Embracing the Joy of Missing Out

Embracing the Joy of Missing Out

If you’re anything like me, the start of a new year brings the anticipation of exciting things to come, challenges to tackle and ambitious goals to achieve – whether it be at work, in my personal life or as part of my fitness regime. Driving this is of course is personal ambition, but I’m also driven by what I see people doing around me, in both a literal and virtual sense.

We’re a generation hooked on acronyms like YOLO – “You Only Live Once” and FOMO – “Fear Of Missing Out”. We are a lucky generation – we have tasted opportunity like no one before us, and nothing stands in the way of us achieving our goals. But sometimes it all gets a little too much, and it’s nice to know that it’s not just me.

The Huffington Post recently declared 2014 to be the year of JOMO – the “Joy of Missing Out”. It said that “as a backlash against FOMO – aka Fear Of Missing Out – it is a rebellion against saying yes to everything, and is about giving yourself the space to think and experience things without freaking out about what you should be doing instead.”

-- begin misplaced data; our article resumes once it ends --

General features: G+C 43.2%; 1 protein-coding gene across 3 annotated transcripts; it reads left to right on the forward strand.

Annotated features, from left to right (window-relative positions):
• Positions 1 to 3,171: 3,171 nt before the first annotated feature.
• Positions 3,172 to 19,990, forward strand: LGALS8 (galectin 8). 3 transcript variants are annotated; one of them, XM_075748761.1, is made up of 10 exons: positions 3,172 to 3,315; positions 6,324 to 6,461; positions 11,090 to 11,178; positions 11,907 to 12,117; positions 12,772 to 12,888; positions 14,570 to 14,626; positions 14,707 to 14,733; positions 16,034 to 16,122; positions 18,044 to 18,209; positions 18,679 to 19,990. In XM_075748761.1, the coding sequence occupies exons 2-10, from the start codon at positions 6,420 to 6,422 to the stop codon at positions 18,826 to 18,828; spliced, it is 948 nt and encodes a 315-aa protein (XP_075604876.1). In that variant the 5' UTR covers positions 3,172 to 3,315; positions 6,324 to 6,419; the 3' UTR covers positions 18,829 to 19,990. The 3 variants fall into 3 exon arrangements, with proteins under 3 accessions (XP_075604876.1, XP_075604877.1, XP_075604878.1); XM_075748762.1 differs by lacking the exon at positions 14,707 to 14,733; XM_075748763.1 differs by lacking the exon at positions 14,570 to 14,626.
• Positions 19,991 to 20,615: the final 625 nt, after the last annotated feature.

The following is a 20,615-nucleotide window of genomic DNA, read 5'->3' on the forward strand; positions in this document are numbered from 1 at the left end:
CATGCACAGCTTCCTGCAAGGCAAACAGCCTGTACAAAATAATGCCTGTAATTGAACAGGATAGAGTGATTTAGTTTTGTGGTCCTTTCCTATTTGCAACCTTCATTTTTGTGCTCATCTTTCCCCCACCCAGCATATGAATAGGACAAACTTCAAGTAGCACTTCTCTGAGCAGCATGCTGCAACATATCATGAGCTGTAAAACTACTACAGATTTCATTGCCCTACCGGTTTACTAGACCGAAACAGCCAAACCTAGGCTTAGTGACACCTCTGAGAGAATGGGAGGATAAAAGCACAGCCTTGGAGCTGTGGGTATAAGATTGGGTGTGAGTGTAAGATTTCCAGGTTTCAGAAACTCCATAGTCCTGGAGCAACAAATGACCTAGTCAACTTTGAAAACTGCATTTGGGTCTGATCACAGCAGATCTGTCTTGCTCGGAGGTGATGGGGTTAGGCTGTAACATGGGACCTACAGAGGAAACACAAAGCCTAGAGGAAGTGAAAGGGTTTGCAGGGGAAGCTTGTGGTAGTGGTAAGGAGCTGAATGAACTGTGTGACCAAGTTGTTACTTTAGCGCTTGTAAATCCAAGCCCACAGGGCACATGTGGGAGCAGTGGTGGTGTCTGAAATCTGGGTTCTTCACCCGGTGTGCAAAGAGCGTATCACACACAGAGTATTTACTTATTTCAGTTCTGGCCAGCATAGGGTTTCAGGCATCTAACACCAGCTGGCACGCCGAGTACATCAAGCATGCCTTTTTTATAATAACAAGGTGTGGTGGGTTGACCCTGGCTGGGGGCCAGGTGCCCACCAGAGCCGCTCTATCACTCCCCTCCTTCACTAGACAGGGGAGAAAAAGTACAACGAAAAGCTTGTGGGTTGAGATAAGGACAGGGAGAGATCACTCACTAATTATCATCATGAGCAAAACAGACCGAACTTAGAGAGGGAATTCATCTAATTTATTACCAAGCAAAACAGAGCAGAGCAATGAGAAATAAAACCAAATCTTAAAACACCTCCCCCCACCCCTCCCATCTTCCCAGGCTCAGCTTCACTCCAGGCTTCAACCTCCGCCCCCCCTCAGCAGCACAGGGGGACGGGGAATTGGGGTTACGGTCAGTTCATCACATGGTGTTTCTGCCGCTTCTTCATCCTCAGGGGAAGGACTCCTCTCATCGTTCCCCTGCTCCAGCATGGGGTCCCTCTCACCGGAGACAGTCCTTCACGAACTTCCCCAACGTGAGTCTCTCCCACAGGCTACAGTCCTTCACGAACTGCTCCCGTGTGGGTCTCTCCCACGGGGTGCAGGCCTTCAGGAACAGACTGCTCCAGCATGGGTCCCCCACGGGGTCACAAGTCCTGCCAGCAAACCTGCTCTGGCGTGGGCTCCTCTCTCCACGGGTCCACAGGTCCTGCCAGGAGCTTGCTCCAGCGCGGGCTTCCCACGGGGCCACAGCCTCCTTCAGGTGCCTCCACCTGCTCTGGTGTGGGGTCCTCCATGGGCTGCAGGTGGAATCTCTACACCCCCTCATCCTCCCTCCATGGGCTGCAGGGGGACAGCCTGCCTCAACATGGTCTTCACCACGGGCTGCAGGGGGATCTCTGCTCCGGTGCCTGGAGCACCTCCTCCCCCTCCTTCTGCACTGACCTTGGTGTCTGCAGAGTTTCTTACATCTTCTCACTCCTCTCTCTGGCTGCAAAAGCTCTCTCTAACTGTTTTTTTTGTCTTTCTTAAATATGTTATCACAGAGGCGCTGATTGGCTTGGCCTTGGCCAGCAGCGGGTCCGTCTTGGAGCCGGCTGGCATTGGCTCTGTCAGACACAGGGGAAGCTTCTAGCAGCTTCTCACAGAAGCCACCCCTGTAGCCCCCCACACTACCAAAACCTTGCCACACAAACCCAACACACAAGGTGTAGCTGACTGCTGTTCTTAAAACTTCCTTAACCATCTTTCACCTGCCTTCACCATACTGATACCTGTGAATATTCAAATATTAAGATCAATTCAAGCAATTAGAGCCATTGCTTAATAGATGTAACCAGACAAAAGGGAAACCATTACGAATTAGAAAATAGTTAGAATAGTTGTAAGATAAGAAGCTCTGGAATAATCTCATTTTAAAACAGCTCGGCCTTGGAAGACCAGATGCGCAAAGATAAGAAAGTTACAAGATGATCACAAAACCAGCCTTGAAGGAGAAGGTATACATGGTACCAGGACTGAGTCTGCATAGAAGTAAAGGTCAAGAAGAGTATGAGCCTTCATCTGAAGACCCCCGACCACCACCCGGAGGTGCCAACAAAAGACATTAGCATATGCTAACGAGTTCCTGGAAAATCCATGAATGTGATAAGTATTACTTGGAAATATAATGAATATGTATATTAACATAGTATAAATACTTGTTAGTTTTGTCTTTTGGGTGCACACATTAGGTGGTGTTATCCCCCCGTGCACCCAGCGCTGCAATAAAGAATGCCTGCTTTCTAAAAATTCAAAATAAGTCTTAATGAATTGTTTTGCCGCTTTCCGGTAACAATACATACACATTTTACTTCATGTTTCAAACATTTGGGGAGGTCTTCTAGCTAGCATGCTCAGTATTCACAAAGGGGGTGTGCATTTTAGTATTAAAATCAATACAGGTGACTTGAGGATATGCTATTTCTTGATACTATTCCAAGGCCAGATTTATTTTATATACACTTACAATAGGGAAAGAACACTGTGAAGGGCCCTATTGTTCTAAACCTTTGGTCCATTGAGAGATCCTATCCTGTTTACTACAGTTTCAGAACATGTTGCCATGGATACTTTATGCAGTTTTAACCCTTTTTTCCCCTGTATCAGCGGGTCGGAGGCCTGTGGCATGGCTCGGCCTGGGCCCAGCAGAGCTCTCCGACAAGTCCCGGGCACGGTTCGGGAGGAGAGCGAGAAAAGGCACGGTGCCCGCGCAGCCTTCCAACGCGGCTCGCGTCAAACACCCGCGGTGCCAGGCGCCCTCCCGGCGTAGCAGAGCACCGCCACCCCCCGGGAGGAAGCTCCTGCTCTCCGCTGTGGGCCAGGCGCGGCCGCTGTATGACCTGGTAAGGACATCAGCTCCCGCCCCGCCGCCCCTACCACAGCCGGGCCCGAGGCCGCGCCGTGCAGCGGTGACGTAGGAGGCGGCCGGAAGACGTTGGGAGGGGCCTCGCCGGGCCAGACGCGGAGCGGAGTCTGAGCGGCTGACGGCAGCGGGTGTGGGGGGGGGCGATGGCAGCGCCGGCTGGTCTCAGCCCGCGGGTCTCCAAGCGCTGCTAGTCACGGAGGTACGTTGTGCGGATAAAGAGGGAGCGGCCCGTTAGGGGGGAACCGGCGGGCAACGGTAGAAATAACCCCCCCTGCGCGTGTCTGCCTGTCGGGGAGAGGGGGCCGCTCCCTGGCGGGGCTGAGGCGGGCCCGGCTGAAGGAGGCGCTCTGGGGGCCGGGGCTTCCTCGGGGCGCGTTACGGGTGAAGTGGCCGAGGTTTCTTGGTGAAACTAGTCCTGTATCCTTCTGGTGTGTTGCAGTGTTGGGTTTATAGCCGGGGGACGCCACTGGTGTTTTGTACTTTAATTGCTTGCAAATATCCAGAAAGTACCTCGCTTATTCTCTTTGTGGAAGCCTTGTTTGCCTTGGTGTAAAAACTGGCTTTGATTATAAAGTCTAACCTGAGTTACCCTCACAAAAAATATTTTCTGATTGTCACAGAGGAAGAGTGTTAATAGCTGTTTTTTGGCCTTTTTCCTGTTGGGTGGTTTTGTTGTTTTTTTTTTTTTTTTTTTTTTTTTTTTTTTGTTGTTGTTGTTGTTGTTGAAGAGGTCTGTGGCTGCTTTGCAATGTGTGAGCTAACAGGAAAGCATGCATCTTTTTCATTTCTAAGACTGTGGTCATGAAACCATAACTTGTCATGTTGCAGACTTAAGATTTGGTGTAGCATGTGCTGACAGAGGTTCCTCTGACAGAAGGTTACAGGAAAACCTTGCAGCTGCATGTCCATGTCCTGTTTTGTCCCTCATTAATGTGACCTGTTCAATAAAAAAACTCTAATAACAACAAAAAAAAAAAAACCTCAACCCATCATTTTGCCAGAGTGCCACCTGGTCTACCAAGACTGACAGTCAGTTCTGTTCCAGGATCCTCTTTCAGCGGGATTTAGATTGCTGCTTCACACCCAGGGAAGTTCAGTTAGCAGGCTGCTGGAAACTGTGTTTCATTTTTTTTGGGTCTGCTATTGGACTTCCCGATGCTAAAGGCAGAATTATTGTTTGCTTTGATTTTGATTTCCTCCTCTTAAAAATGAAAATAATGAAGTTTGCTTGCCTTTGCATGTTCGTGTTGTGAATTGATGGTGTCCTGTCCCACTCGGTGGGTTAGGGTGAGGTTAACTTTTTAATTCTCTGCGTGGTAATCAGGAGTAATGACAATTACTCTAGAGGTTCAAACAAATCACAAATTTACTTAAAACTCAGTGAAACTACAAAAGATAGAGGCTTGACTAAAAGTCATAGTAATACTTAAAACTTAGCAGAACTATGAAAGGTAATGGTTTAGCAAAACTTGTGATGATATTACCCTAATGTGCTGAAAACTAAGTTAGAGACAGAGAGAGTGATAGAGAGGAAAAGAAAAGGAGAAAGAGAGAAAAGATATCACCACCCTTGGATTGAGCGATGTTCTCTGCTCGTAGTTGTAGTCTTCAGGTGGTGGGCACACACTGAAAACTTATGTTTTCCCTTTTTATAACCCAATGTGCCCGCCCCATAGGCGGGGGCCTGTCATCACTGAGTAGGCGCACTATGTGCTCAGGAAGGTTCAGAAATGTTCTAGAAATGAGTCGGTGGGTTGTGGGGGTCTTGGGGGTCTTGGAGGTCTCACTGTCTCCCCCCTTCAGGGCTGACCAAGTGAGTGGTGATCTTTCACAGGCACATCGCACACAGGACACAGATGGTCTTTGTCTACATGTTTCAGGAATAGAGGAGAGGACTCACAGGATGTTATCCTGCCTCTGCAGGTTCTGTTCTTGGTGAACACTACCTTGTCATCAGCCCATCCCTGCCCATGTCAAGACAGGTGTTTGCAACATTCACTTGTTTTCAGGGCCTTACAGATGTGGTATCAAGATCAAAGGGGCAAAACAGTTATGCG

This article and “JOMO” really resonated and I started to think about how this concept could apply to the work that we do as communicators and how it connects to some of the broader consumer trends like collaborative consumption that we wrote about a few weeks ago. It seems to me that we are taking the best of the digital and social worlds and melding it with people’s desire for good old fashioned relationships. The reality is that while social media is a key channel to engage, communicate, start conversations and manage risk (and a crucial element in the collaborative consumption model), face to face time is still king.

If people embrace JOMO this year, the question is what it will mean for brand strategies? With more consumers unafraid to say no, and not as influenced by the fear of missing out, brands will need to be more personal, targeted and hyper local to really cut through.  And applying the JOMO principle to what we do as PR professionals, perhaps it’s less is more. More focus on long term, strategic campaigns that will deliver true value back to brands, less focus on tactical pushes that give you a peak of coverage, but no longevity. More face to face time where can we build deep and long lasting relationships, less reliance on transactional dealings over email. More honest conversations, less skirting around the issues. Personally I am excited about missing out on some things so I can focus my energy and attention on the things that really matter to me personally and professionally.

What are you excited about missing out on to give you more time to focus on the things that matter?

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